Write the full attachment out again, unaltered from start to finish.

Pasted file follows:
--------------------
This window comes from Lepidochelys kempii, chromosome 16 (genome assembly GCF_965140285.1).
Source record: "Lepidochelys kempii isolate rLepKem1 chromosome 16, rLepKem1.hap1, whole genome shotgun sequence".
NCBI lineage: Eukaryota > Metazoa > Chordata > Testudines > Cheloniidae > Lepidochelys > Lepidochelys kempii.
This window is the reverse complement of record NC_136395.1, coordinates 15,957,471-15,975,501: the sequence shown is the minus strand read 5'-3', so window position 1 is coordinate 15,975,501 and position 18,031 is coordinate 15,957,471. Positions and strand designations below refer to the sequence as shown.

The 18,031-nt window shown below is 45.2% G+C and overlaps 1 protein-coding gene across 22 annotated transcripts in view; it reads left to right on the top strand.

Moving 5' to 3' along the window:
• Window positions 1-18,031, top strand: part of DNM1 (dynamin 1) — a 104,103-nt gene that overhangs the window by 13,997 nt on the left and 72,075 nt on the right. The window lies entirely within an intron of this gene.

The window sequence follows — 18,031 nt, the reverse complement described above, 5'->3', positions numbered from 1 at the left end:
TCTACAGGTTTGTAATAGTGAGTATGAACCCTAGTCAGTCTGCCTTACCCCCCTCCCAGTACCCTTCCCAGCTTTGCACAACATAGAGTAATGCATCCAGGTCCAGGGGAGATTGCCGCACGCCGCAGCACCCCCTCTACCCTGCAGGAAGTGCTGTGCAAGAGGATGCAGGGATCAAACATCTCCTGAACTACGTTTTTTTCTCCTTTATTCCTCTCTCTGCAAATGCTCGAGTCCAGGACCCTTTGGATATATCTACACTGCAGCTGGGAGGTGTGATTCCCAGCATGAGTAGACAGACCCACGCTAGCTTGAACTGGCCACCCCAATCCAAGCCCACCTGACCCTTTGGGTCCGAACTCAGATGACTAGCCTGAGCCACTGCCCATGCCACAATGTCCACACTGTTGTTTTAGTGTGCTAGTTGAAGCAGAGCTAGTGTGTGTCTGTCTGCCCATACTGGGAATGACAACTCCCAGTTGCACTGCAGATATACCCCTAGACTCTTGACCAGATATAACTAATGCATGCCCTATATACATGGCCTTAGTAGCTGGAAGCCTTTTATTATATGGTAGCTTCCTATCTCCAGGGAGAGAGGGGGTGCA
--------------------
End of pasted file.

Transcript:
This window comes from Lepidochelys kempii, chromosome 16 (genome assembly GCF_965140285.1).
Source record: "Lepidochelys kempii isolate rLepKem1 chromosome 16, rLepKem1.hap1, whole genome shotgun sequence".
NCBI lineage: Eukaryota > Metazoa > Chordata > Testudines > Cheloniidae > Lepidochelys > Lepidochelys kempii.
This window is the reverse complement of record NC_136395.1, coordinates 15,957,471-15,975,501: the sequence shown is the minus strand read 5'-3', so window position 1 is coordinate 15,975,501 and position 18,031 is coordinate 15,957,471. Positions and strand designations below refer to the sequence as shown.

The 18,031-nt window shown below is 45.2% G+C and overlaps 1 protein-coding gene across 22 annotated transcripts in view; it reads left to right on the top strand.

Moving 5' to 3' along the window:
• Window positions 1-18,031, top strand: part of DNM1 (dynamin 1) — a 104,103-nt gene that overhangs the window by 13,997 nt on the left and 72,075 nt on the right. The window lies entirely within an intron of this gene.

The window sequence follows — 18,031 nt, the reverse complement described above, 5'->3', positions numbered from 1 at the left end:
TCTACAGGTTTGTAATAGTGAGTATGAACCCTAGTCAGTCTGCCTTACCCCCCTCCCAGTACCCTTCCCAGCTTTGCACAACATAGAGTAATGCATCCAGGTCCAGGGGAGATTGCCGCACGCCGCAGCACCCCCTCTACCCTGCAGGAAGTGCTGTGCAAGAGGATGCAGGGATCAAACATCTCCTGAACTACGTTTTTTTCTCCTTTATTCCTCTCTCTGCAAATGCTCGAGTCCAGGACCCTTTGGATATATCTACACTGCAGCTGGGAGGTGTGATTCCCAGCATGAGTAGACAGACCCACGCTAGCTTGAACTGGCCACCCCAATCCAAGCCCACCTGACCCTTTGGGTCCGAACTCAGATGACTAGCCTGAGCCACTGCCCATGCCACAATGTCCACACTGTTGTTTTAGTGTGCTAGTTGAAGCAGAGCTAGTGTGTGTCTGTCTGCCCATACTGGGAATGACAACTCCCAGTTGCACTGCAGATATACCCCTAGACTCTTGACCAGATATAACTAATGCATGCCCTATATACATGGCCTTAGTAGCTGGAAGCCTTTTATTATATGGTAGCTTCCTATCTCCAGGGAGAGAGGGGGTGCA